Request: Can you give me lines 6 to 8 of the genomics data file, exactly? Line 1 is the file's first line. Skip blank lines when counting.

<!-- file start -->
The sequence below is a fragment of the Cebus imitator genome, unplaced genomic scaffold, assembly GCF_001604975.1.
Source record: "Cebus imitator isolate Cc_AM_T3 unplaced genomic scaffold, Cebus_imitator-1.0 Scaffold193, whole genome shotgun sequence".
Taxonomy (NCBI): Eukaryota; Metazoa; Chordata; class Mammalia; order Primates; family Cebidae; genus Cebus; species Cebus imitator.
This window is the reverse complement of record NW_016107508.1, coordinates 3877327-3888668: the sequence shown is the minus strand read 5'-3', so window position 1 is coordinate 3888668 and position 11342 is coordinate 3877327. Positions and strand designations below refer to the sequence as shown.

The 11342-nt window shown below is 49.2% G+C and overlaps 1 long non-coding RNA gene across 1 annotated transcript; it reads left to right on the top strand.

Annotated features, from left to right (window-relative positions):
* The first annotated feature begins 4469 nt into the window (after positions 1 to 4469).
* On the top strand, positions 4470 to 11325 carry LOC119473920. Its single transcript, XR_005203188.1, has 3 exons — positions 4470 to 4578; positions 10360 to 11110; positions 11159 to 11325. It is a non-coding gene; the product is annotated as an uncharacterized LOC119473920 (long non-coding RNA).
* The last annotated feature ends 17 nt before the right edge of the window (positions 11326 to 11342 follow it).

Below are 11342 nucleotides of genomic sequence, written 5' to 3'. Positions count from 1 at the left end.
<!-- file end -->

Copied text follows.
Annotated features, from left to right (window-relative positions):
* The first annotated feature begins 4469 nt into the window (after positions 1 to 4469).
* On the top strand, positions 4470 to 11325 carry LOC119473920. Its single transcript, XR_005203188.1, has 3 exons — positions 4470 to 4578; positions 10360 to 11110; positions 11159 to 11325. It is a non-coding gene; the product is annotated as an uncharacterized LOC119473920 (long non-coding RNA).